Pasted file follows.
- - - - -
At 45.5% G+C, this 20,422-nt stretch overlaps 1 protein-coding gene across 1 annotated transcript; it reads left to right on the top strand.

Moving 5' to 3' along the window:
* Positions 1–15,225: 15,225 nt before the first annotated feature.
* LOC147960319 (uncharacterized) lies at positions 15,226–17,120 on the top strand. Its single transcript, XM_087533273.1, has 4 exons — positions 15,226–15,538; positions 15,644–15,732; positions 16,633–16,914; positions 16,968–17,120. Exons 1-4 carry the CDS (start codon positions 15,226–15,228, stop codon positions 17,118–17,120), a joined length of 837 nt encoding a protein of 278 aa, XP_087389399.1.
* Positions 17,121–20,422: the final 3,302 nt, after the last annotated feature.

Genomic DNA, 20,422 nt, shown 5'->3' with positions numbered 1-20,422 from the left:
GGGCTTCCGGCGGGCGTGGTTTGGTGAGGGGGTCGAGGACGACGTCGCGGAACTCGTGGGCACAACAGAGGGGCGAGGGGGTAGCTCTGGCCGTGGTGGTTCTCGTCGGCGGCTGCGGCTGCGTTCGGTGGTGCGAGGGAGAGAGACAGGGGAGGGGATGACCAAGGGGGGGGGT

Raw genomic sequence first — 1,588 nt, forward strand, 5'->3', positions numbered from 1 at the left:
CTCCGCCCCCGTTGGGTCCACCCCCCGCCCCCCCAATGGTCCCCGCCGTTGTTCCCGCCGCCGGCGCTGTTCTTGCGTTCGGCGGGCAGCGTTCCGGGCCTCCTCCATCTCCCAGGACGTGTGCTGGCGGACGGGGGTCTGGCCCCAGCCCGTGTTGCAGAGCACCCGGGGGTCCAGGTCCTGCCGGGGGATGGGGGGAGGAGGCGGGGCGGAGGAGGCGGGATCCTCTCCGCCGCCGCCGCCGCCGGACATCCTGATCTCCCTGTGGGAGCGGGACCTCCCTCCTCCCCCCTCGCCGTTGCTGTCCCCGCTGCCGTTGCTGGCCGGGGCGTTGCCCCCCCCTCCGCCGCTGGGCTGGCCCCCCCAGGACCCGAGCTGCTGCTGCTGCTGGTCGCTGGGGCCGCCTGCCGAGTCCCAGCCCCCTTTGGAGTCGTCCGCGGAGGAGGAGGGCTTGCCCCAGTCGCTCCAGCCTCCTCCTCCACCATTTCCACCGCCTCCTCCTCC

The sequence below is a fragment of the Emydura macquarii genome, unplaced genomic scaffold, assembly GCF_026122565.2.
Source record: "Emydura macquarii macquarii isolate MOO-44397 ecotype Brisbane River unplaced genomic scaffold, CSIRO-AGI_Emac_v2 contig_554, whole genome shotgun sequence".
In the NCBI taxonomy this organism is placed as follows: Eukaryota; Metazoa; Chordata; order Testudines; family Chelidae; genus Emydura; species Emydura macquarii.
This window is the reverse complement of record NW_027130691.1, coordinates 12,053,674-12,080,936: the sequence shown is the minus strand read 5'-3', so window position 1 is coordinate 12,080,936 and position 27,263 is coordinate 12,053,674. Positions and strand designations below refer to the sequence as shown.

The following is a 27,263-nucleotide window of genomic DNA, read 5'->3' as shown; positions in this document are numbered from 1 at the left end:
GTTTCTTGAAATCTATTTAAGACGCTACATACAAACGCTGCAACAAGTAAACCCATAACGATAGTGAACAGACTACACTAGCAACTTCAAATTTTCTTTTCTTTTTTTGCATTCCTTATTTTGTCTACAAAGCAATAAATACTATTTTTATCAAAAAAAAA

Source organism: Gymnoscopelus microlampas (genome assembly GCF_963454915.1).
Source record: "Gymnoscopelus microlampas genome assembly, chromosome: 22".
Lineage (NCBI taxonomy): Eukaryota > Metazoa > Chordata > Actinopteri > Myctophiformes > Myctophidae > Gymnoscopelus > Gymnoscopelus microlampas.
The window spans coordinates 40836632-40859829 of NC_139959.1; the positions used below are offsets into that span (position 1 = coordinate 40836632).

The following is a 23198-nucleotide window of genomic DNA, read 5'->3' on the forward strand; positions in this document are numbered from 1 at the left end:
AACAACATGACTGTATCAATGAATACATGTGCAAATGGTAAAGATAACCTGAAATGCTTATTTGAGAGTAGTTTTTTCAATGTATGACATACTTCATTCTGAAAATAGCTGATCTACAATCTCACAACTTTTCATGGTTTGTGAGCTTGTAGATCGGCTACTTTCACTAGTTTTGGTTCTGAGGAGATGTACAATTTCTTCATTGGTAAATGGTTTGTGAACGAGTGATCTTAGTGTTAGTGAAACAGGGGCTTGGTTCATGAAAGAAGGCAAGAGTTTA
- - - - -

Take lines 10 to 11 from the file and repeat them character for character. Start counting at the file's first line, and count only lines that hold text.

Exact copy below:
The sequence below is a fragment of the Emydura macquarii genome, unplaced genomic scaffold, assembly GCF_026122565.2.
Source record: "Emydura macquarii macquarii isolate MOO-44397 ecotype Brisbane River unplaced genomic scaffold, CSIRO-AGI_Emac_v2 contig_554, whole genome shotgun sequence".